3 reasons why we should observe daylight saving time year-round

I’ve talked before about how changing the clocks twice a year disrupts our daily routines, our sleep patterns, our health, our energy usage, and even the economy.

So, I was quite pleased to see that my Sens. Marco Rubio (R-Fla.), Rick Scott (R-Fla.), and Rep. Vern Buchanan (R-Fla.) recently introduced a new federal bill to get rid of standard time completely and make daylight saving time (DST) permanent and year-round in most U.S. states.

Meaning you won’t need to “spring forward” and “fall back” to reset your clocks twice a year. Plus, remaining in DST year-round simply makes more sense…

Countless benefits of year-round DST

First introduced in the U.S. in 1918, DST was seen as a way to save energy during the throes of World War I. The idea was to maximize sunlight hours during the longer days of the year by taking away an hour of morning sun, when many are sleeping, and adding it to the end of the day.

Of course, you can’t really make the days any longer with DST. (There’s a wise Native American saying that you can’t make your blanket any longer by cutting off an inch from the top and sewing it onto the bottom.) And, of course, the days will still get longer and shorter with the annual solar solstices.

But science shows that the extra hour of daylight at the end of the day, instead of at the beginning, is more beneficial. And as I see it, there are three specific reasons why…

1.) More time for outdoor physical activity

Getting an extra hour of daylight in the late afternoon allows more time to enjoy leisure and recreational time at the end of the workday. In fact, according to a study published in the Journal of Environmental Psychology, during DST, walking increases by 62 percent and bike riding increases by 38 percent.

And clearly this extra activity during DST benefits your health…

2.) Major health and safety benefits

Studies published in the International Journal of Behavioral Nutrition and Physical Activity and the Journal of Physical Activity and Health have found that the extra hour of daylight that comes with DST increases physical fitness and reduces obesity in children.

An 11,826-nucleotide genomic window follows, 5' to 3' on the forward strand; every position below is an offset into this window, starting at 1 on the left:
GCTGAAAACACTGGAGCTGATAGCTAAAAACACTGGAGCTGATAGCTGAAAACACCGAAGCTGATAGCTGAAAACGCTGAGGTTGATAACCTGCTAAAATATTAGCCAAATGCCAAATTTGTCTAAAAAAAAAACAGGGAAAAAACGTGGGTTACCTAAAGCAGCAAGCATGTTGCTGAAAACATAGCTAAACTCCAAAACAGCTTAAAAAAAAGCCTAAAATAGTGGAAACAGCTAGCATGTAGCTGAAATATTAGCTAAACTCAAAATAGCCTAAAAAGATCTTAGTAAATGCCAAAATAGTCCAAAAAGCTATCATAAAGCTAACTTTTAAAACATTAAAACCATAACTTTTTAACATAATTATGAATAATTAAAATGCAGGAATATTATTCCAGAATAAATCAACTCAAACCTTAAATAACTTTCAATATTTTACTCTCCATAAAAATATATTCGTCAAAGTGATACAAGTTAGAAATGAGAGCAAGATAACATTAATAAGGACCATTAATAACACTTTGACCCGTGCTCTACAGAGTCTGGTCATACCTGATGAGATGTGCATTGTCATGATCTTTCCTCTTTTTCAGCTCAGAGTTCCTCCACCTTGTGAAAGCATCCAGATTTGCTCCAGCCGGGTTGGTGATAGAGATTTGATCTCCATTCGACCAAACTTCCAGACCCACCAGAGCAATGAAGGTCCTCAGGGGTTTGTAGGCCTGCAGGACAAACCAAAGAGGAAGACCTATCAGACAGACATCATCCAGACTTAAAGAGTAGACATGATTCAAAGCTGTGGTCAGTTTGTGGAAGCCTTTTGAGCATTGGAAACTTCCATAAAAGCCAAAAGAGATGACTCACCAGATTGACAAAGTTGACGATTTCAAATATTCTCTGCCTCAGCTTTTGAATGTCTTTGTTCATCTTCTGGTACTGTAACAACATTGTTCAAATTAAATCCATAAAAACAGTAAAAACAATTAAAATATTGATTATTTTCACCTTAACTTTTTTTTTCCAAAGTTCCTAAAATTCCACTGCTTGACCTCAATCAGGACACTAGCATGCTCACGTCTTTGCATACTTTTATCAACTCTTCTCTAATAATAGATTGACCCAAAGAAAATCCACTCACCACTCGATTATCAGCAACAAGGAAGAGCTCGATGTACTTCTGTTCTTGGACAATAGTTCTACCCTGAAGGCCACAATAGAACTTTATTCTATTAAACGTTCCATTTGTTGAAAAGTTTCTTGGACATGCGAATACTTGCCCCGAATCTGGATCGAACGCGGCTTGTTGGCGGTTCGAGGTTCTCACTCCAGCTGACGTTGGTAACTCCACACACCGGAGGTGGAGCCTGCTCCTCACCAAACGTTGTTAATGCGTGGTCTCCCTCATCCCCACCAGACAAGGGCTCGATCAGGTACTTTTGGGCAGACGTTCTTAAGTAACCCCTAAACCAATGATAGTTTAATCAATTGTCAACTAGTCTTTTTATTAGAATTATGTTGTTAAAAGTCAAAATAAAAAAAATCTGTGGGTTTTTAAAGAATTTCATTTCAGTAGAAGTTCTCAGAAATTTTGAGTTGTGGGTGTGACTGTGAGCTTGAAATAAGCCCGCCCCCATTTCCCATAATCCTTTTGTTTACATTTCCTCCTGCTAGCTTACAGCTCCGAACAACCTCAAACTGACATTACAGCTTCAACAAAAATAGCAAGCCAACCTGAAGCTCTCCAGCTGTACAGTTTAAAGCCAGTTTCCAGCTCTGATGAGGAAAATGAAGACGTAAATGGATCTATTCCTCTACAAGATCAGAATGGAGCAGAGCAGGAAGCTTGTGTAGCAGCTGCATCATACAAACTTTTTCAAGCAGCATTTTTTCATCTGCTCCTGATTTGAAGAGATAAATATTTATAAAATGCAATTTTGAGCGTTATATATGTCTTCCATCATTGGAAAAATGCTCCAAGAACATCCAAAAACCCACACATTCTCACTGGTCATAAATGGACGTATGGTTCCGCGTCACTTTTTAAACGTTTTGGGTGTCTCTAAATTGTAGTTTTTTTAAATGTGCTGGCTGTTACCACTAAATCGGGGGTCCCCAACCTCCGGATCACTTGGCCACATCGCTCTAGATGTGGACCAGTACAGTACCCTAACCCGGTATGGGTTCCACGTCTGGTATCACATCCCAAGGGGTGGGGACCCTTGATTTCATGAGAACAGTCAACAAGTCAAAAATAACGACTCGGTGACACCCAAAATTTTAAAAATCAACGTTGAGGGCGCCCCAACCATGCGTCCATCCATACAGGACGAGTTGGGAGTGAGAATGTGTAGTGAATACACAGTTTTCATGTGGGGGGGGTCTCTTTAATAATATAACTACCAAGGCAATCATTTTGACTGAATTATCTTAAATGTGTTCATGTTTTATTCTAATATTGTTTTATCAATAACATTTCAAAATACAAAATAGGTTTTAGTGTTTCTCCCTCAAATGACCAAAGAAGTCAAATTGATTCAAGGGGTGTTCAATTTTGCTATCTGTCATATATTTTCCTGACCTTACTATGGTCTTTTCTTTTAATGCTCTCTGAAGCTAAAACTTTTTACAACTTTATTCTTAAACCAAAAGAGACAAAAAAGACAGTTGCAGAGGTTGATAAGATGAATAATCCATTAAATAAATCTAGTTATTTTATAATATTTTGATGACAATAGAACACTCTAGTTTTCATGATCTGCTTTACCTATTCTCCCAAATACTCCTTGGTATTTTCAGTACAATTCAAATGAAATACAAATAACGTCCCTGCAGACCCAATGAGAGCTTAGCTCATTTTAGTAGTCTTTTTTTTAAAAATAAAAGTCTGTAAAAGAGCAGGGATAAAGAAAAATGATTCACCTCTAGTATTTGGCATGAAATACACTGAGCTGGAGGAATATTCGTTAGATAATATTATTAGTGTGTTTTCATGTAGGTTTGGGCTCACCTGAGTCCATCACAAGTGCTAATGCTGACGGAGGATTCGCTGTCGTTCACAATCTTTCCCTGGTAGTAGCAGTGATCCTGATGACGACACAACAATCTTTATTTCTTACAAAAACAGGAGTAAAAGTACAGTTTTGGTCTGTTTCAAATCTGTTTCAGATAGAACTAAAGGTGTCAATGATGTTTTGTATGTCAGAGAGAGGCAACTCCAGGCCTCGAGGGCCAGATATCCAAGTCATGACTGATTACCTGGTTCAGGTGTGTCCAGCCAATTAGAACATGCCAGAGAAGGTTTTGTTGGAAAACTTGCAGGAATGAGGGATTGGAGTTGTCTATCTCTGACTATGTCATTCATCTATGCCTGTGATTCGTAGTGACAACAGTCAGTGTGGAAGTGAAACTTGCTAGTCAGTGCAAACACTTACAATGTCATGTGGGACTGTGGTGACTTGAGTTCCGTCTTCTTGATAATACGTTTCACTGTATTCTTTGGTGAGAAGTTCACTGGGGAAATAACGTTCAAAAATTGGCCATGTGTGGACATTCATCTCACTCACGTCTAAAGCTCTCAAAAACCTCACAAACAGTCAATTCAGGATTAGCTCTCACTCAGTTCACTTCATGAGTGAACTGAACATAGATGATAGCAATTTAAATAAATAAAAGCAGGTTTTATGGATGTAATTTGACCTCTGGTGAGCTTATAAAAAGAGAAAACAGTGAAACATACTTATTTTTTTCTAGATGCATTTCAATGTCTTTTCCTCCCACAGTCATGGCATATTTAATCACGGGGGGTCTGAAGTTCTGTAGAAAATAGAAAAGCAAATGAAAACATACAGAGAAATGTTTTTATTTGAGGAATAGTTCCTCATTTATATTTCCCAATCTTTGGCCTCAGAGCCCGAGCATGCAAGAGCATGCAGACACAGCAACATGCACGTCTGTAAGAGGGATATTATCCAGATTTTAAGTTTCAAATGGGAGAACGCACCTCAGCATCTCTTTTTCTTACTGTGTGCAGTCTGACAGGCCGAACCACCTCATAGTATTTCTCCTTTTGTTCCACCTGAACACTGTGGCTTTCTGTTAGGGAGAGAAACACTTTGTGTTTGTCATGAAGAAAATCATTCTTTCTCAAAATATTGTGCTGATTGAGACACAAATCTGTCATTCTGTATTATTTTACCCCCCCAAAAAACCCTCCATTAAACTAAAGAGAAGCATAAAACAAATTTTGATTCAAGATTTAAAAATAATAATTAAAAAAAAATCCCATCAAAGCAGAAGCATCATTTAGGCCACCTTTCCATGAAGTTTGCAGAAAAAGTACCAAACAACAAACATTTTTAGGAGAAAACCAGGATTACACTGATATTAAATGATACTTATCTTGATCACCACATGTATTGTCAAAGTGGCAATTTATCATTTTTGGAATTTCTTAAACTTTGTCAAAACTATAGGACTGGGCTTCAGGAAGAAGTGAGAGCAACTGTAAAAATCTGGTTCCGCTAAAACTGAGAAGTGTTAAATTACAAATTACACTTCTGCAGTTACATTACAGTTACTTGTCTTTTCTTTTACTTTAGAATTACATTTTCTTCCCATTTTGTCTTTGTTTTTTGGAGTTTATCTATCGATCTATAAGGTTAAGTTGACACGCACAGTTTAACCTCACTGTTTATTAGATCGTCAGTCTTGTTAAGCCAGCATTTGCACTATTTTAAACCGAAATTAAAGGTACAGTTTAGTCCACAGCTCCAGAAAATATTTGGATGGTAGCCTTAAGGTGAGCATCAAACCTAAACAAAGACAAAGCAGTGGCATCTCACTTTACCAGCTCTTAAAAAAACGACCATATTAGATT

Other studies have found that observing DST year-round would also reduce heart attack, stroke, and seasonal depression risks.

Plus, according to a 2015 Brookings Institute study, year-round DST would even reduce automobile accidents and accidents involving pedestrians. It would also reduce robberies by 27 percent.

3.) A natural economy boost

According to JP Morgan Chase, economic activity drops between 2.2 percent and 4.9 percent when it gets darker earlier in the evenings. So, by remaining in year-round DST, the economy would no longer experience such a large, regular drop in activity.

Plus, bi-annual time changes disrupt farming schedules and suppliers in the agricultural community (especially those who use natural approaches), not to mention our own biological clocks.

Furthermore, observing DST year-round reserves energy. In fact, during the additional four weeks that the U.S. extended DST in 2005, the U.S. Department of Energy found there were energy savings of about 0.5 percent per day.

Later studies also showed that small but significant energy savings occur during DST hours—which adds up to huge amounts at the end of the day.

So, just stop changing the clocks—please!

Tell your congressman and senators in Washington, D.C., to support the Sunshine Protection Act and leave our clocks alone! And let me know how you feel about year-round DST by dropping me a Facebook comment on my Insiders’ Cures Facebook page or shooting me an email at [email protected].